In some cases, the consultors’ voice is rarely heard in the discussions; in others clarifying the messages and stimulating the dialogue will be necessary to ensure an effective consultation.
Determining to what extent monitoring should become involvement depends upon the following:
- Whether the consultation is successfully meeting the consultation objectives or whether intervention would ensure greater success – for example, is the community well represented, or does work need to be done to bring others into the consultation?
- Whether dialogue is focused on the purpose of the consultation – is intervention required to bring the discussion back on track?
- The accuracy of the discussions – if misapprehensions have arisen it is usually necessary to provide clarification.
- Promises made to the consultees – if a consultation mandate is being used, did it stipulate that dialogue would be between residents, or between residents and the organisation running the consultation?
- The consultation’s messages – are the messages receiving the necessary airtime, or does a particular message need to be brought to the fore?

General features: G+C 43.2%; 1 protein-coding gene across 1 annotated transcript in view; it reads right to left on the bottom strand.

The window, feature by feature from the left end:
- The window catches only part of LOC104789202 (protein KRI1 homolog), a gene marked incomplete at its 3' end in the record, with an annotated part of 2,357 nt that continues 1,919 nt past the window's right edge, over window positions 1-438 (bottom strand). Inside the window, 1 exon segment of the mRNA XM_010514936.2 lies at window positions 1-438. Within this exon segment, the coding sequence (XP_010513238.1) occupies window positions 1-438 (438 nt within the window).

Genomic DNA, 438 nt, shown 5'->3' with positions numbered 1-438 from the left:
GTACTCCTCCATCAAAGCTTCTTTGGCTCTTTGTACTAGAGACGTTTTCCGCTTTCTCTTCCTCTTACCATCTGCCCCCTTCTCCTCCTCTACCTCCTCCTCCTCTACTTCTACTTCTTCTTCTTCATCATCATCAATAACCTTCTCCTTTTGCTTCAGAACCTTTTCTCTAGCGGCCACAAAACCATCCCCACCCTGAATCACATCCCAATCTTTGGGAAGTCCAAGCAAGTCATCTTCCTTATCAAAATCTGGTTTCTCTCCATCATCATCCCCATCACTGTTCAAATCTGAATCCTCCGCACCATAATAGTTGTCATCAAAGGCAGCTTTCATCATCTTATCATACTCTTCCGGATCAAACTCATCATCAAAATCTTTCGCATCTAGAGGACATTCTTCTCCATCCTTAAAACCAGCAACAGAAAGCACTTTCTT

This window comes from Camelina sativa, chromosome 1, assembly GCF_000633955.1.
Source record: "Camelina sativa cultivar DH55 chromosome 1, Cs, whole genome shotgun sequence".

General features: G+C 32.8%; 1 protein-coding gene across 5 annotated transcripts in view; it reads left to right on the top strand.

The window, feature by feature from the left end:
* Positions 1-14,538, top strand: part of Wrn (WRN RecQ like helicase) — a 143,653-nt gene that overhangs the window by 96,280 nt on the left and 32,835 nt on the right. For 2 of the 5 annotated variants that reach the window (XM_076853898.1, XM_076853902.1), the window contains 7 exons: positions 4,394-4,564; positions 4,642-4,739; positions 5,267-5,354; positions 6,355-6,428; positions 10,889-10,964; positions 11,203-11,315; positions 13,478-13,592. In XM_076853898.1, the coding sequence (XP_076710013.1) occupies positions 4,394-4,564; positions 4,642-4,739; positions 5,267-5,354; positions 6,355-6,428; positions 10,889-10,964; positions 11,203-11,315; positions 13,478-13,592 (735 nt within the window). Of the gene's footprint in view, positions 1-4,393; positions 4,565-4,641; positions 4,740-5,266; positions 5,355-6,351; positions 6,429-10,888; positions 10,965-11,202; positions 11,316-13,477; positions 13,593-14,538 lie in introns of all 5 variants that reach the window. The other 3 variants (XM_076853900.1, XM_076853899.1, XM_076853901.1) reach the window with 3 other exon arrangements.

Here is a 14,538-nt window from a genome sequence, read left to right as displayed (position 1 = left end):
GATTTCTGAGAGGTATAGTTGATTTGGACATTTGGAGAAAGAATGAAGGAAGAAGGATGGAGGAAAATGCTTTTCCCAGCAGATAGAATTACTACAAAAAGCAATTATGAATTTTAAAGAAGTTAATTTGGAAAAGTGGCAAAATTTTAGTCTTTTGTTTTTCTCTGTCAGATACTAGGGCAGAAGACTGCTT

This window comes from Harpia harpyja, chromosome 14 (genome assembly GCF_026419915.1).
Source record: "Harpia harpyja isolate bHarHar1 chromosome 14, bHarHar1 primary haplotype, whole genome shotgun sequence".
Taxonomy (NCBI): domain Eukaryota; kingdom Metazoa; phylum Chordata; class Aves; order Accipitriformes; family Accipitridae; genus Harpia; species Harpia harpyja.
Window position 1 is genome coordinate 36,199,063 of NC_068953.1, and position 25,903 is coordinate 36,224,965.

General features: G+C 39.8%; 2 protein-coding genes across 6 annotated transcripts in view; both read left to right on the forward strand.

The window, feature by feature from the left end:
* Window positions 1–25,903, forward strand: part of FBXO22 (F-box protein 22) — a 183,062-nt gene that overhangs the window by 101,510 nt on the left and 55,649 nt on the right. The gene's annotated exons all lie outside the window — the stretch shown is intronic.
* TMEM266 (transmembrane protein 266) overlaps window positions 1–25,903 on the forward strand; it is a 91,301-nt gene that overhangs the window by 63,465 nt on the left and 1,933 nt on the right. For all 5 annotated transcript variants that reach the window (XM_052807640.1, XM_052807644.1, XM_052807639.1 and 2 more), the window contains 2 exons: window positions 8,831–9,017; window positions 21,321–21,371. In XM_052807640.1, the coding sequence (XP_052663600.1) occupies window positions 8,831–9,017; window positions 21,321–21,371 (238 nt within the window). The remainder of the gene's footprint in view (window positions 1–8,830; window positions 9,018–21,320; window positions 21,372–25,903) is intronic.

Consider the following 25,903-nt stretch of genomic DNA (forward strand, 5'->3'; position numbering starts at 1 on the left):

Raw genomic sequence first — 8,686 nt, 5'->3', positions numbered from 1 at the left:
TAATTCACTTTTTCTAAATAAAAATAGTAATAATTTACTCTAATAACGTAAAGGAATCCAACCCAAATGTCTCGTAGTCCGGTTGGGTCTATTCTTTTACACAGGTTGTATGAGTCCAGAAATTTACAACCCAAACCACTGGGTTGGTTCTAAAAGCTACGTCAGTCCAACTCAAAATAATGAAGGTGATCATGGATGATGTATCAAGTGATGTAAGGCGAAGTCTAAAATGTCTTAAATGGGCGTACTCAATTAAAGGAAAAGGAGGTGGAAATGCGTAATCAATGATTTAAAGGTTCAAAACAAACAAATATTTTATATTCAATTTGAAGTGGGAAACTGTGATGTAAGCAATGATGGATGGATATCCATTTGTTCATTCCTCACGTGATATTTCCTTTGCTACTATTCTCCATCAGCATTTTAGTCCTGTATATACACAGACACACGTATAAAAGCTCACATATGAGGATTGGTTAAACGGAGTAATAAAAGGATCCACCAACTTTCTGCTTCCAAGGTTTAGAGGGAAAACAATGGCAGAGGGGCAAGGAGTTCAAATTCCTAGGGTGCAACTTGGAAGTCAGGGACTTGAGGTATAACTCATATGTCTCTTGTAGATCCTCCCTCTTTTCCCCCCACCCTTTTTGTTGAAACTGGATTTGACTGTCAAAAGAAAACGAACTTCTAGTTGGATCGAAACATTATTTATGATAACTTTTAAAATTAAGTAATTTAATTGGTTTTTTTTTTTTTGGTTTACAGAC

- Bias – would intervention by the consultor be seen as ‘leading’ the results of the consultation?
- Symmetry and responsiveness – conversely, in not taking part in discussions, is the consultor failing to put across important information and to respond to points made?
- Information gathering – could more be learnt by asking questions?
Every consultation is different and some will require more involvement on the development team’s part than others. The level of involvement therefore should be a decision unique to that consultation – but hopefully the ideas above should help in making that decision.
Penny’s book Public Consultation and Community Involvement in Planning: a twenty-first century guide is published by Routledge in June 2017. Please email Penny to receive notification of its publication.